What made the difference, and why did some churches adopt while others opposed public health measures? Amanda Friesen and her colleague Paul Djupe saw an opportunity to understand what role religion - and different expressions of it - can have in encouraging collective action. Friesen also wanted to understand how people were accessing information.
"The story is where people are getting information, and how important it is," said Friesen. "Trust in media and trust in experts are impacted by people’s religious beliefs and membership."
Friesen is a professor of political science as well as gender, sexuality and women’s studies at Western. Djupe directs the data for political research program at Denison University in Granville, Ohio. Both study the intersection of religion and politics.
Leading up to the 2020 U.S. presidential election, many political scientists were already in a position to collect data as they were developing public opinion surveys. Friesen and Djupe recruited other experts in the field, and used the research plans to add questions about how people in the U.S. understood the pandemic. The result is a carefully planned and edited volume of social science research.
Their findings are published in a single-volume collection of papers titled An Epidemic among My People: Religion, Politics and COVID-19 in the United States , coedited by Friesen and Djupe, in which they have also contributed their findings.
The studies highlight how particular aspects of religion - such as denomination, the gender of the congregation leader and belief in the "prosperity gospel" - correlate to different understandings of and responses to the pandemic.
The book was recently included in the Knowledge Unlatched Select 2023 Humanities and Social Science Frontlist Collection for Open Access publication, making it available for anyone to access.
The Role of Religion
Though the majority of religious communities adhered to shutdown protocols, congregations led by women were more likely to move services online, and members of those congregations were more likely to report feeling their religious leaders had the best health interests of the congregation at heart.
A chapter co-authored by Friesen focuses on media usage, and whether people reported trusting then-U.S. president Donald Trump, or the Centres for Disease Control (CDC) to provide accurate information about the pandemic. Those who identify as Evangelical Christians were more likely than any other religious group or those with no religion to trust president Trump to tell the truth about COVID-19, though there were no differences between religious groups on the level of trust they had for the CDC or their respective most trusted news sources.
People who trusted Trump to deliver accurate information, were, however, found less likely to have an accurate understanding of how many cases of COVID-19 were reported. Catholic Americans also were more likely to both underestimate and overestimate COVID-19 cases.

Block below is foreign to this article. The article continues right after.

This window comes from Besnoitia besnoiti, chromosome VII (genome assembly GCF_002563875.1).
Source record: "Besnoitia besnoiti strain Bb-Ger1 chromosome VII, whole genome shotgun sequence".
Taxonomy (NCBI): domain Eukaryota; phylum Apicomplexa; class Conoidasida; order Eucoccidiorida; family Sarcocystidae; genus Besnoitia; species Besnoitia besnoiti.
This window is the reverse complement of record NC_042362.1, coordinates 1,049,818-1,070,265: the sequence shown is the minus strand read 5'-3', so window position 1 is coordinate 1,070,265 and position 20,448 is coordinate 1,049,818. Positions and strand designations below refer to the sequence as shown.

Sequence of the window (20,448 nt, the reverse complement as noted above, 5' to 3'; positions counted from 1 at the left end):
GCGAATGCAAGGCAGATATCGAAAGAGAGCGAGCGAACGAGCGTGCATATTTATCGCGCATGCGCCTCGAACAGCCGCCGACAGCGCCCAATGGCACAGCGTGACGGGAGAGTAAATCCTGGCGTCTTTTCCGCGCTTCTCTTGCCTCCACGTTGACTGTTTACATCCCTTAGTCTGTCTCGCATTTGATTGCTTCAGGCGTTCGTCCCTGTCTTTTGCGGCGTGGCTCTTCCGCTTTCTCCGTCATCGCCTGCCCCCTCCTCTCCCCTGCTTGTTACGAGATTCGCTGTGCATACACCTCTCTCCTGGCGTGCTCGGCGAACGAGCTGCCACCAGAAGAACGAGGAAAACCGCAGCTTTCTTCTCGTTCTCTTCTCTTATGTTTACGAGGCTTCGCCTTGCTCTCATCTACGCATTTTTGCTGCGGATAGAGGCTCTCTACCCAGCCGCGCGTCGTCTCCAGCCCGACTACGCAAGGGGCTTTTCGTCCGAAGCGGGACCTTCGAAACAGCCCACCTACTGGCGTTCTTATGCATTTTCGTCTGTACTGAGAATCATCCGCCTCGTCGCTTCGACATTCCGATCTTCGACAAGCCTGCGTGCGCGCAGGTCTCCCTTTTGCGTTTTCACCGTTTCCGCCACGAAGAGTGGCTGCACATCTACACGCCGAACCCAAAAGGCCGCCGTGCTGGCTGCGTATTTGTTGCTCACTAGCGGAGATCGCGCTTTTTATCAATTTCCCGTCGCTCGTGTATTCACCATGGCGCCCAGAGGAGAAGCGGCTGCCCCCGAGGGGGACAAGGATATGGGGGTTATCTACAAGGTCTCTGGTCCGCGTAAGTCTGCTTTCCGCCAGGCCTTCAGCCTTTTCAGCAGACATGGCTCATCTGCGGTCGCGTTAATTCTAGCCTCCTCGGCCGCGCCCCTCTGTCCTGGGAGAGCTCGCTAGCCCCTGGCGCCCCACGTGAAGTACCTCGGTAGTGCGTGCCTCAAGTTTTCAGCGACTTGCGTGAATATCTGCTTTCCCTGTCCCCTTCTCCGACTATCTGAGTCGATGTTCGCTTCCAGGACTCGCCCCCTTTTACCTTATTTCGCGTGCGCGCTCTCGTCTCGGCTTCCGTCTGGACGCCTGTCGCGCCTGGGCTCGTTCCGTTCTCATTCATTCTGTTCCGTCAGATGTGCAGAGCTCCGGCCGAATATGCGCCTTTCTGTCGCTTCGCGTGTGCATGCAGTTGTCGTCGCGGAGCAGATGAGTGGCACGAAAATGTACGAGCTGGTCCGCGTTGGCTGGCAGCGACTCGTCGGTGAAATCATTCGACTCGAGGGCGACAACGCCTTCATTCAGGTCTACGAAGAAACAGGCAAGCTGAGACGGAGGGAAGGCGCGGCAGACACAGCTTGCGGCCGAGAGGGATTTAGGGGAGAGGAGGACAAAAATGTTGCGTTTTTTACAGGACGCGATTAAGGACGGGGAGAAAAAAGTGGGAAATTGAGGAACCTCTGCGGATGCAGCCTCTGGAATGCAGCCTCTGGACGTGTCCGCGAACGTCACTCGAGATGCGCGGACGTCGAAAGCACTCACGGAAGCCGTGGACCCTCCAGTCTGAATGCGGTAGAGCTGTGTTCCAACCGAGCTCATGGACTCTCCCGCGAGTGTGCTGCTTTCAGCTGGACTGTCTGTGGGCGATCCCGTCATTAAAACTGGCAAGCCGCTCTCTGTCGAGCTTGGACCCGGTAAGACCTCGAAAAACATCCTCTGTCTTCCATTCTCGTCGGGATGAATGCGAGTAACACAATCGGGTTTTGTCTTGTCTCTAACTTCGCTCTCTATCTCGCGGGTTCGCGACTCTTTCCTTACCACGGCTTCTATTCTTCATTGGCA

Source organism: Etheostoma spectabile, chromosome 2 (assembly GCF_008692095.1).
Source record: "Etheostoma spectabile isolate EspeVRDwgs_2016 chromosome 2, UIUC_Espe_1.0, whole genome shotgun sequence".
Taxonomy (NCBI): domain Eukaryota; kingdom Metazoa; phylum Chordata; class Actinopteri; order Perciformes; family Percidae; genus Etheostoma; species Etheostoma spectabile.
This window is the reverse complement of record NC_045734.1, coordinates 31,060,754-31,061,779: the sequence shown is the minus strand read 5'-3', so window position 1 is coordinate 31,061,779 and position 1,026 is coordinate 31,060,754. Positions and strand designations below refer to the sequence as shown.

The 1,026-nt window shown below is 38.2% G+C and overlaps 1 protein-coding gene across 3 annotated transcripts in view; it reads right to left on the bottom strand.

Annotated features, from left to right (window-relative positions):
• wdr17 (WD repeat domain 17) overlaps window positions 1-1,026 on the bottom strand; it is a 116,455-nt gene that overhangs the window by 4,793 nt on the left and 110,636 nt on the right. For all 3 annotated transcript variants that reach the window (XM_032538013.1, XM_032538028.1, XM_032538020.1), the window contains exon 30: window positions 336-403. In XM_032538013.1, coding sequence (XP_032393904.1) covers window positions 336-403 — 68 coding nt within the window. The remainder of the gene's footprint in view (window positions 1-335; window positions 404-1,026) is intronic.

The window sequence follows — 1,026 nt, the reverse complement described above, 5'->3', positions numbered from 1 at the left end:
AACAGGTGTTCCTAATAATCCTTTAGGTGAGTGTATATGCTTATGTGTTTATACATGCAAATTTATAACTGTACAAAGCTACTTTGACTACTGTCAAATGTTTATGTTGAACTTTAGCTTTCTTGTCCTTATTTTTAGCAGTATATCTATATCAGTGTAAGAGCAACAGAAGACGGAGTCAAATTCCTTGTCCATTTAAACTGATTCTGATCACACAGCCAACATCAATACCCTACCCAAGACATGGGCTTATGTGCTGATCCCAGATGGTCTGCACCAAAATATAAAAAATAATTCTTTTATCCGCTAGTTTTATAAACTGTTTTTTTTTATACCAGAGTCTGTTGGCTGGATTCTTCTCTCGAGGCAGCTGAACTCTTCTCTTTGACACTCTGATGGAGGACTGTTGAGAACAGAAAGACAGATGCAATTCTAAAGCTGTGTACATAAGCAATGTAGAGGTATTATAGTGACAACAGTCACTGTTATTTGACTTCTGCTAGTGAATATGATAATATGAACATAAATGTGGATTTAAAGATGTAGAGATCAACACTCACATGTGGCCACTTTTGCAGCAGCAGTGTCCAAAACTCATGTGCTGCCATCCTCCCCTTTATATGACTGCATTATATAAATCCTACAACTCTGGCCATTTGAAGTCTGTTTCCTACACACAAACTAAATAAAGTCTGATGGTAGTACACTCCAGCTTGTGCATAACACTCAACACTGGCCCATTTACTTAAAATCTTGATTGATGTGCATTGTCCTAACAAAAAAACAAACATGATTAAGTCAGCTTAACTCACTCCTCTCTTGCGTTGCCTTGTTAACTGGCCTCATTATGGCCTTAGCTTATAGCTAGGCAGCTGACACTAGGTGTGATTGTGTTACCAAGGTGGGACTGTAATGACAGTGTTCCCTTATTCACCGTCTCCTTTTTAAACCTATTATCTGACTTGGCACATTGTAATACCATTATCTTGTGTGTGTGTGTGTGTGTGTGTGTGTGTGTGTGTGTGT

The researchers found religious people, in general, were more likely to believe in conspiracy theories about COVID-19.
People who reported a belief in the prosperity gospel - the idea that financial and physical well-being are the will of God - were less likely to adhere to public health measures. Others, who are part of religious communities more focused on mutual care, were more likely to follow public health rules. Friesen said that, for many people, religion is impacted by political beliefs, and they may be drawn to religions that reflect their worldview.
During the pandemic, many people may have found solace in religion and used the continued connection to their communities to counter reported issues of mental health and loneliness, the researchers said.
"While a lot has been written about how organized religion can be problematic, and the ways in which people use religious institutions for harm - supporting colonization, clergy abuse or subjugation of women - religious organizations have served as pro-social organizations, and religious community can help people," said Friesen.
How people interacted with religion, or approached their own religious lives varied. As in-person religious gatherings were halted, there was a corresponding massive drop in attending in-person religious services, and an increase in viewing and streaming religious services, the studies found. There was not, however, a change in how often people reported engaging in private prayer.
As pandemic-related restrictions have progressively lifted, Friesen expects some churches may continue to use technology to make services available to more people, which may increase religious participation, particularly for those with accessibility concerns.
For some, religiosity increased as they found strength in religion during times of crisis. For others who may have already been wavering in their religious adherence, the pandemic may have been a breaking point of sorts. As services moved online and it became more difficult to participate, it was an opportunity for them to leave the church.
The study covered important ground in understanding how congregations responded to information and could provide a roadmap for the future, according to Friesen.
"We learned more about how we can better use messaging in religious communities about creating safety in the community," she said.
In the event of future health crises, Friesen said, "public health officials may think about how they can be considerate of religious communities or use them to get their message across."
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